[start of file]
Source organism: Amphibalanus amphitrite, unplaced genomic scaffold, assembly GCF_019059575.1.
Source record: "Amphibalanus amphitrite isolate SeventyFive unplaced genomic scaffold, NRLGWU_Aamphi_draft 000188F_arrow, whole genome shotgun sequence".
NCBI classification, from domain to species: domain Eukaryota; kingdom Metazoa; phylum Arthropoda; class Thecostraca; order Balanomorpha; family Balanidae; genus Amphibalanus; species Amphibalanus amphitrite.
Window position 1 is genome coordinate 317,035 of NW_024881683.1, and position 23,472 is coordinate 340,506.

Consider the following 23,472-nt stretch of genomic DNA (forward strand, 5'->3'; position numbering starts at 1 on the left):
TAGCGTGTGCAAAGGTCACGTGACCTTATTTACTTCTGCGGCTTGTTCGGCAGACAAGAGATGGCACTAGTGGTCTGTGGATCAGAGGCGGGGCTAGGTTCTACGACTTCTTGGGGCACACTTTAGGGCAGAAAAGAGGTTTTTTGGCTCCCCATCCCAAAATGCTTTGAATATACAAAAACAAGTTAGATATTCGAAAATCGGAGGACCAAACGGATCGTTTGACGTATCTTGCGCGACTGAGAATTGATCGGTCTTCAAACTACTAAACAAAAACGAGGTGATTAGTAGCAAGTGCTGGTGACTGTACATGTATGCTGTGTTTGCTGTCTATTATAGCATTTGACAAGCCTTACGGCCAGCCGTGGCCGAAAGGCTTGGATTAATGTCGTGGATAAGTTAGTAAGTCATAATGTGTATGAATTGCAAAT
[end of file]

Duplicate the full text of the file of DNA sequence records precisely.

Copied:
Source organism: Amphibalanus amphitrite, unplaced genomic scaffold, assembly GCF_019059575.1.
Source record: "Amphibalanus amphitrite isolate SeventyFive unplaced genomic scaffold, NRLGWU_Aamphi_draft 000188F_arrow, whole genome shotgun sequence".
NCBI classification, from domain to species: domain Eukaryota; kingdom Metazoa; phylum Arthropoda; class Thecostraca; order Balanomorpha; family Balanidae; genus Amphibalanus; species Amphibalanus amphitrite.
Window position 1 is genome coordinate 317,035 of NW_024881683.1, and position 23,472 is coordinate 340,506.

Consider the following 23,472-nt stretch of genomic DNA (forward strand, 5'->3'; position numbering starts at 1 on the left):
TAGCGTGTGCAAAGGTCACGTGACCTTATTTACTTCTGCGGCTTGTTCGGCAGACAAGAGATGGCACTAGTGGTCTGTGGATCAGAGGCGGGGCTAGGTTCTACGACTTCTTGGGGCACACTTTAGGGCAGAAAAGAGGTTTTTTGGCTCCCCATCCCAAAATGCTTTGAATATACAAAAACAAGTTAGATATTCGAAAATCGGAGGACCAAACGGATCGTTTGACGTATCTTGCGCGACTGAGAATTGATCGGTCTTCAAACTACTAAACAAAAACGAGGTGATTAGTAGCAAGTGCTGGTGACTGTACATGTATGCTGTGTTTGCTGTCTATTATAGCATTTGACAAGCCTTACGGCCAGCCGTGGCCGAAAGGCTTGGATTAATGTCGTGGATAAGTTAGTAAGTCATAATGTGTATGAATTGCAAAT